Partridge and Orange Soft Hackle
Hooks: Wet fly.
This is the way Syl Nemes ties them. I love these flies,
and am to the point where I fish them at least 50% of the
time. The traditional method of fishing them is "greased line".
Basically, casting across stream, holding the rod toward
your bank, and moving the rod out toward the fly and
feeding slack to slow the drift. The idea is to get a mostly drag free
drift, while keeping the line tight enough that you feel the strikes.
Thread: Orange 6/0, or Pearsalls orange tying silk.
Body: Orange floss, or Pearsalls orange tying silk.
Hackle: Gray partridge, about 2 turns.
1. "Mount" your thread on the hook, Syl Nemes starts it just back
2. Now tie in floss if you're using it, wrap forward
to just behind eye, tie in and trim excess. If just using thread,
wrap it forward, covering shank thoroughly. For large flies
using just thread, you may have to run the thread up and down
the hook a couple times to get the body built up.
3. Select your hackle, in general, the hackle should
be sized so the barbs extend about to the back of the bend,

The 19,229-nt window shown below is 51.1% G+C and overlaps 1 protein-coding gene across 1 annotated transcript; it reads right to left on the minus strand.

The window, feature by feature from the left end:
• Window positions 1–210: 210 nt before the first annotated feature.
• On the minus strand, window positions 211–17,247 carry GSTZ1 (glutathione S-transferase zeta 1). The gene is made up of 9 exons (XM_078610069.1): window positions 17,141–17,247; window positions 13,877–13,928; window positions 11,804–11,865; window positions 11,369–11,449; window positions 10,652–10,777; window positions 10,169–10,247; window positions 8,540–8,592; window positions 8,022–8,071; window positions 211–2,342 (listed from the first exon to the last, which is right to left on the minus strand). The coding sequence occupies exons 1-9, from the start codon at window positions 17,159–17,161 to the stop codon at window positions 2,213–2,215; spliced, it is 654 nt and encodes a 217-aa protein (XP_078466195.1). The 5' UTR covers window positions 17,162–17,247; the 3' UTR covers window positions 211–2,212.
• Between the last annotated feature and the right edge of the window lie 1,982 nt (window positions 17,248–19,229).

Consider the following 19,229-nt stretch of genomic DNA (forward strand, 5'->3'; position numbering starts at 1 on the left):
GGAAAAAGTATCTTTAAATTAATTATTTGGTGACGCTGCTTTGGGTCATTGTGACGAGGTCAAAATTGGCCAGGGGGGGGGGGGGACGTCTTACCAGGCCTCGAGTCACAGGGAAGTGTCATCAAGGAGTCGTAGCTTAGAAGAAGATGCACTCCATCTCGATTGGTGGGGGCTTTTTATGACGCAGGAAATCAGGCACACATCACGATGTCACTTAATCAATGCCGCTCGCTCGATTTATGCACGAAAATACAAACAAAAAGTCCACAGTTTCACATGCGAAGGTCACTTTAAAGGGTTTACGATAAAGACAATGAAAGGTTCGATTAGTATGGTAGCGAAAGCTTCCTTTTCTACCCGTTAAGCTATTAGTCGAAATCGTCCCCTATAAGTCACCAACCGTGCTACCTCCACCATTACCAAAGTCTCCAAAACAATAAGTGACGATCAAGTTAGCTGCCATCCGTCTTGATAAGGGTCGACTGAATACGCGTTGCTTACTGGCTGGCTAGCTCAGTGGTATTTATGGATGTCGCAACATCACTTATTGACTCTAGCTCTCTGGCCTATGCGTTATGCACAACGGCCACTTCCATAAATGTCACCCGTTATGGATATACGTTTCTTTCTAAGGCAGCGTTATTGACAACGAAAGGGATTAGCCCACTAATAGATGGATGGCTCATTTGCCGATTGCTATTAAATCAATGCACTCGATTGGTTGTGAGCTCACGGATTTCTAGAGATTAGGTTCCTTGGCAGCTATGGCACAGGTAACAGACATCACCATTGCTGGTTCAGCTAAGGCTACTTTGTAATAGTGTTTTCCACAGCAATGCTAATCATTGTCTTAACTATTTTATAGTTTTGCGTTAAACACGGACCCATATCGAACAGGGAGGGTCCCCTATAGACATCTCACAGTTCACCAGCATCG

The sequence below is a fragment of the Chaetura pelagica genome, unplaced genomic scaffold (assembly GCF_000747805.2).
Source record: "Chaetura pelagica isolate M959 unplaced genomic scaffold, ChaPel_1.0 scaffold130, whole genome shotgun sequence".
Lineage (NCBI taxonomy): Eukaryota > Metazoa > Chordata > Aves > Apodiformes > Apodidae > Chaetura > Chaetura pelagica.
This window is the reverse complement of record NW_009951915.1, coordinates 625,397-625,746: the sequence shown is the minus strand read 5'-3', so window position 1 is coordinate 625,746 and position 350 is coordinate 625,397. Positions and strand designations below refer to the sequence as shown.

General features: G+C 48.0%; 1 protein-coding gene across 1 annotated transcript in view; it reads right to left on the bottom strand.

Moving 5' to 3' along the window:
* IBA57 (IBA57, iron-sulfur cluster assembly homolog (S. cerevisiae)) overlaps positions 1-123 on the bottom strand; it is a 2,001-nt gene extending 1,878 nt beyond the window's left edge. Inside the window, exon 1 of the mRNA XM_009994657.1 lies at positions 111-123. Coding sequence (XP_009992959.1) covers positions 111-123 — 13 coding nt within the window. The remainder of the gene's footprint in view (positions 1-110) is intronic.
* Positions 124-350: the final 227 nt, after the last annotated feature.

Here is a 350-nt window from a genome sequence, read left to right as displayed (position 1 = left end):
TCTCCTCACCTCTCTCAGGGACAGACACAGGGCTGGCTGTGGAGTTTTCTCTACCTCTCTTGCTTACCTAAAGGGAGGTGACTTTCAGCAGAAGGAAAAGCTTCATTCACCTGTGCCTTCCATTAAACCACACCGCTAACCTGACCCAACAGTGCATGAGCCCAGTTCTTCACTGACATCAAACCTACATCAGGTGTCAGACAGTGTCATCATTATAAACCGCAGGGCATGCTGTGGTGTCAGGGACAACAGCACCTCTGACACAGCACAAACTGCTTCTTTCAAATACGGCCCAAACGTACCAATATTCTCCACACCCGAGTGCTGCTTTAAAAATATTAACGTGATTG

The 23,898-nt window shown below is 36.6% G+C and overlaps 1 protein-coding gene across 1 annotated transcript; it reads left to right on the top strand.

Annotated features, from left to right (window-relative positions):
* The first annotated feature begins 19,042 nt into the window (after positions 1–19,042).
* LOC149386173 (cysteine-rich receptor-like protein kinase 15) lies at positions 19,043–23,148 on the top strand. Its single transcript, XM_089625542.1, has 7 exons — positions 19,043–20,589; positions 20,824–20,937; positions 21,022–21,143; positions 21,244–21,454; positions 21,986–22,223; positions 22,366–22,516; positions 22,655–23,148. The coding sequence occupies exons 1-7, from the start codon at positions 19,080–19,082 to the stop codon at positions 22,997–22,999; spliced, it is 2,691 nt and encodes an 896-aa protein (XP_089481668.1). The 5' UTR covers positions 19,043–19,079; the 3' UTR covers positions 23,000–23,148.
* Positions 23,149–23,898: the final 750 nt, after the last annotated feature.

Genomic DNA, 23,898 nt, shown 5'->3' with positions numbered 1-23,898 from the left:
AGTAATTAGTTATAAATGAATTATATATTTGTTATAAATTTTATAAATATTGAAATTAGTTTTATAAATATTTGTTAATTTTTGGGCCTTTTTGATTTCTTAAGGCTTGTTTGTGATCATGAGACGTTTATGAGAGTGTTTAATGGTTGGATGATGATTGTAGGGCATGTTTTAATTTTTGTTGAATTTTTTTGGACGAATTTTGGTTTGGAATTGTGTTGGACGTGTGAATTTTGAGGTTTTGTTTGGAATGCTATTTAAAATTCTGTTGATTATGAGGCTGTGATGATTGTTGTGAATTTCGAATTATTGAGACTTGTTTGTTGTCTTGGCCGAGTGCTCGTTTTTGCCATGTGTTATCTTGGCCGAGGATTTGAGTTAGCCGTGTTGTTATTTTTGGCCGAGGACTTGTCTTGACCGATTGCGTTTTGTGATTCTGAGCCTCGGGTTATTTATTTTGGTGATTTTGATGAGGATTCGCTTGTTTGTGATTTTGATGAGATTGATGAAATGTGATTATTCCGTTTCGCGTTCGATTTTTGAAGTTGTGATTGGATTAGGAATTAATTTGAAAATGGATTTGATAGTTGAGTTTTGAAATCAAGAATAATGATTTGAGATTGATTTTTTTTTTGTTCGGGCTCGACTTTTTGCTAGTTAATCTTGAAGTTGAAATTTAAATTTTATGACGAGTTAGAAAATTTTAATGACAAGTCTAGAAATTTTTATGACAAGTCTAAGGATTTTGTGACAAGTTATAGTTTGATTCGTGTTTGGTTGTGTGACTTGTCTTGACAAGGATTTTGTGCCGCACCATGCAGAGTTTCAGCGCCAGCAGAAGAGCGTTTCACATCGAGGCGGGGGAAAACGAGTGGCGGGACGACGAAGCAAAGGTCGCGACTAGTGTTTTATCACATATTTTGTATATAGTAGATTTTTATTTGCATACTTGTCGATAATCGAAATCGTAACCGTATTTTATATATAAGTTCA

so the barbs would be slightly longer than the shank. Stroke the
hackle fibers backward, so they stand out at right angles to
the stem. Hold it by the tip to do this. Strip off the fluff from
the base of the stem on both sides.
4. Tie in the hackle just back from the eye, so the
"natural curve of the feather is towards
the hook" or so the concave side faces you.
5. Do NOT advance thread to in front of feather.
Make 1 1/2 to 2 wraps with the partridge hackle, then leave
the hackle pliers hanging down below the hook, still holding
the butt of the feather. Make sure you keep the convex side
of the feather facing forward as you wrap. At this point, the
thread is behind the wrapped hackle now bring the thread
forward thru the hackle, being sure to wrap down the stem
once as you go. Be careful not to bind down
any fibers. Now advance thread to the eye, trim excess butt
6. Form a neat, tapered head. Whip finish and cut thread.
Fishing the Fly:
I fish these in the traditional method, as well as many others.
They work well fished like a nymph, dry or emerger as well.
Give them a try, you WILL catch fish.
If you want to learn more about the fishing technique,
tying, or history of these flies, there are three books
available entirely on soft hackles. The author, Syl Nemes,
has written a trilogy: THE SOFT HACKLED FLY,
THE SOFT HACKLED FLY ADDICT , and SOFT
HACKLED FLY IMITATIONS. All three are great reading,
I would recommend them to everyone. ~ Matt
Be sure to read Al Campbell's Product Review on Mustad Hooks in
Stay tuned - Bob Jacklin will soon begin a Weekly Tying Tip section here!